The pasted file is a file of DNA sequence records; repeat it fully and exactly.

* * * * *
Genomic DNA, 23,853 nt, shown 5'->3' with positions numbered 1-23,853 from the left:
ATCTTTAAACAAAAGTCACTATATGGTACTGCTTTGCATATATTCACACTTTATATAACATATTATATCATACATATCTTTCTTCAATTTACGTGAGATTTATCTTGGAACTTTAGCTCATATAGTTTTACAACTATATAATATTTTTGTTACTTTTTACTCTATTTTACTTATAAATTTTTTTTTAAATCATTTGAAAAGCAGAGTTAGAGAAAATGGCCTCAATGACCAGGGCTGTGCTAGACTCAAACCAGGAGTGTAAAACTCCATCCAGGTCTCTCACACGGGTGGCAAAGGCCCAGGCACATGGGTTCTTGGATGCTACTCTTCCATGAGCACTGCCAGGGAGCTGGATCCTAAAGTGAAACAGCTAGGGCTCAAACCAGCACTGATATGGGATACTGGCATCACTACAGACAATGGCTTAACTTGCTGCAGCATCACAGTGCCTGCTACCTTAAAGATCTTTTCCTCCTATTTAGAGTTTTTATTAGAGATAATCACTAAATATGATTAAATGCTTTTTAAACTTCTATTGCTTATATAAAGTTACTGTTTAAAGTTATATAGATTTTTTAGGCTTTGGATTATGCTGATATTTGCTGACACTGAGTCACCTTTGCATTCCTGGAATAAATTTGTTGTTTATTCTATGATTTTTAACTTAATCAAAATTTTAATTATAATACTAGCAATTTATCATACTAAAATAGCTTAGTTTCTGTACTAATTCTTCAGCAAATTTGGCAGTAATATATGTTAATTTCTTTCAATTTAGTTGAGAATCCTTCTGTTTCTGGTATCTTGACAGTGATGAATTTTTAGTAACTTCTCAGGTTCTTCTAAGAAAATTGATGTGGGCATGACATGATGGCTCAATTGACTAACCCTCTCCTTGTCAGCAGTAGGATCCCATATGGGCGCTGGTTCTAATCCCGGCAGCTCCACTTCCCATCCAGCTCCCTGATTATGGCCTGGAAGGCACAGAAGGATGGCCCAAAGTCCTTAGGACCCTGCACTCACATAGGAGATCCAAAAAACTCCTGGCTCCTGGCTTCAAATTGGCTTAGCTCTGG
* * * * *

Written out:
Genomic DNA, 23,853 nt, shown 5'->3' with positions numbered 1-23,853 from the left:
ATCTTTAAACAAAAGTCACTATATGGTACTGCTTTGCATATATTCACACTTTATATAACATATTATATCATACATATCTTTCTTCAATTTACGTGAGATTTATCTTGGAACTTTAGCTCATATAGTTTTACAACTATATAATATTTTTGTTACTTTTTACTCTATTTTACTTATAAATTTTTTTTTAAATCATTTGAAAAGCAGAGTTAGAGAAAATGGCCTCAATGACCAGGGCTGTGCTAGACTCAAACCAGGAGTGTAAAACTCCATCCAGGTCTCTCACACGGGTGGCAAAGGCCCAGGCACATGGGTTCTTGGATGCTACTCTTCCATGAGCACTGCCAGGGAGCTGGATCCTAAAGTGAAACAGCTAGGGCTCAAACCAGCACTGATATGGGATACTGGCATCACTACAGACAATGGCTTAACTTGCTGCAGCATCACAGTGCCTGCTACCTTAAAGATCTTTTCCTCCTATTTAGAGTTTTTATTAGAGATAATCACTAAATATGATTAAATGCTTTTTAAACTTCTATTGCTTATATAAAGTTACTGTTTAAAGTTATATAGATTTTTTAGGCTTTGGATTATGCTGATATTTGCTGACACTGAGTCACCTTTGCATTCCTGGAATAAATTTGTTGTTTATTCTATGATTTTTAACTTAATCAAAATTTTAATTATAATACTAGCAATTTATCATACTAAAATAGCTTAGTTTCTGTACTAATTCTTCAGCAAATTTGGCAGTAATATATGTTAATTTCTTTCAATTTAGTTGAGAATCCTTCTGTTTCTGGTATCTTGACAGTGATGAATTTTTAGTAACTTCTCAGGTTCTTCTAAGAAAATTGATGTGGGCATGACATGATGGCTCAATTGACTAACCCTCTCCTTGTCAGCAGTAGGATCCCATATGGGCGCTGGTTCTAATCCCGGCAGCTCCACTTCCCATCCAGCTCCCTGATTATGGCCTGGAAGGCACAGAAGGATGGCCCAAAGTCCTTAGGACCCTGCACTCACATAGGAGATCCAAAAAACTCCTGGCTCCTGGCTTCAAATTGGCTTAGCTCTGG